Flooding and high winds are expected in parts of Southern California on Friday as Tropical Storm Kay passes offshore.
According to the National Hurricane Center, as of 11 a.m. PT, the storm’s center was about 140 miles south of San Diego and still primarily struck Mexico’s Baja California Peninsula. Kay made landfall in Mexico Thursday afternoon, making landfall near central Baja California with maximum sustained winds of 75 mph, as well as heavy rain and a powerful storm surge.
Kay’s maximum sustained wind now hovers around 45 mph, and it’s traveling northwest at 13 mph. A westbound turn is expected on Saturday, which will take it further inland.
Winds and moisture from the storm are moving to parts of Southern California and southwestern Arizona. The heaviest rain is expected to fall east of San Diego, in desert areas. Rainfall of 2 to 4 inches is likely Friday evening through Saturday morning, although some remote areas can reach up to 20 inches.
The National Weather Service has issued a flash flood warning for parts of Imperial County, California until 3:30 p.m. PT. The New River, which flows through the province and across the US-Mexico border, is expected to overflow. Flood watches continue until tomorrow for 8 million people in Southern California, Western Arizona and Southern Nevada.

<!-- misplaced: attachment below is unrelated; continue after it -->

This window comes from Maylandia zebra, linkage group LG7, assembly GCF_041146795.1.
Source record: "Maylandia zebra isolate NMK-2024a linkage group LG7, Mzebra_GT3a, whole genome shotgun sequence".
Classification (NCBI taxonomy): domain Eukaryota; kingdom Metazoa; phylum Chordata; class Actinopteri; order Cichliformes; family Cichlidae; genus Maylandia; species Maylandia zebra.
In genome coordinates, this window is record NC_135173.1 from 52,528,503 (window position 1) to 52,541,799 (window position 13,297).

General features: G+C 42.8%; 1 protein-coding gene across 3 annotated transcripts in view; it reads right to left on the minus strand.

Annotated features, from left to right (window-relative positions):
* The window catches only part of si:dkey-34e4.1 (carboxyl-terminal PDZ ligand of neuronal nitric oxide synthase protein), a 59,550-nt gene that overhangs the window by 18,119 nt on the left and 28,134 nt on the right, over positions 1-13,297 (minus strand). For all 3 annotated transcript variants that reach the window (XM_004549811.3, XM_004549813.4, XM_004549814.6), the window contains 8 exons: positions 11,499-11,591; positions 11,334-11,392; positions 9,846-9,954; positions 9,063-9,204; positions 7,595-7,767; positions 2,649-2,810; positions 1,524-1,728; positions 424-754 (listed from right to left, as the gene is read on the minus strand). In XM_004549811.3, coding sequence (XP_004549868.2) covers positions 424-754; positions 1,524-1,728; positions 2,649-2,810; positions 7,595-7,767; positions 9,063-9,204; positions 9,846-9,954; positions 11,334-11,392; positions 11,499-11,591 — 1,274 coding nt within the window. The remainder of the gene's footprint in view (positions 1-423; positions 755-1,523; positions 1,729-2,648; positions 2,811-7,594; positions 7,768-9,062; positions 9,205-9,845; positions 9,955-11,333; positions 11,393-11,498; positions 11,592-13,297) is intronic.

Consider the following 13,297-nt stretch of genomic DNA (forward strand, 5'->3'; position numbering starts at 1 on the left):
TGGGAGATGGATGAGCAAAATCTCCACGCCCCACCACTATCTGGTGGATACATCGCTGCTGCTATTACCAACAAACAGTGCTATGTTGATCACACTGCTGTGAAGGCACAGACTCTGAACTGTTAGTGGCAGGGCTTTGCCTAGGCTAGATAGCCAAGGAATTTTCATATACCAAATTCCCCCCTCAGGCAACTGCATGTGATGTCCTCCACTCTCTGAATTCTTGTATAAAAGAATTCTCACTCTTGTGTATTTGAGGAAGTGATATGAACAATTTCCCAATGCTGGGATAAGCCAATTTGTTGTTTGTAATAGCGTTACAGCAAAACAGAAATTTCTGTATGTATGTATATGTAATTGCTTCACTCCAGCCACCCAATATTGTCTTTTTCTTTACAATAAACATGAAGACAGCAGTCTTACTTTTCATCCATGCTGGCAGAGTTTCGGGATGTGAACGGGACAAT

A high wind warning is in effect until midnight in San Diego County and parts of San Bernardino and Riverside Counties. Parts of those regions can see wind gusts up to 65 mph.
Tropical cyclones that hit Southern California are very rare. The most recent was Hurricane Nora in 1997, which caused power outages in LA and flooding in San Diego after it passed over southeastern California like a tropical storm.
In Mexico, meanwhile, ongoing coastal flooding, flash flooding and landslides are possible in Baja California and parts of mainland northwest Mexico through Saturday morning. In total, by the time the storm passes, the peninsula could see up to 10 inches of rain, with isolated areas up to 6 inches (15 cm).
Tropical storm warnings are still in effect along both coasts of the Baja Peninsula. On the western side, the warning zone extends from Punta Eugenia in the north to the US-Mexico border. In the Gulf of California, the warning hits the coast between Bahia de Los Angeles on the peninsula and Puerto Libertad on mainland Mexico.
Liza Torres, Marlene Lenthang, Kathryn Procivi and Steve Strouss contributed.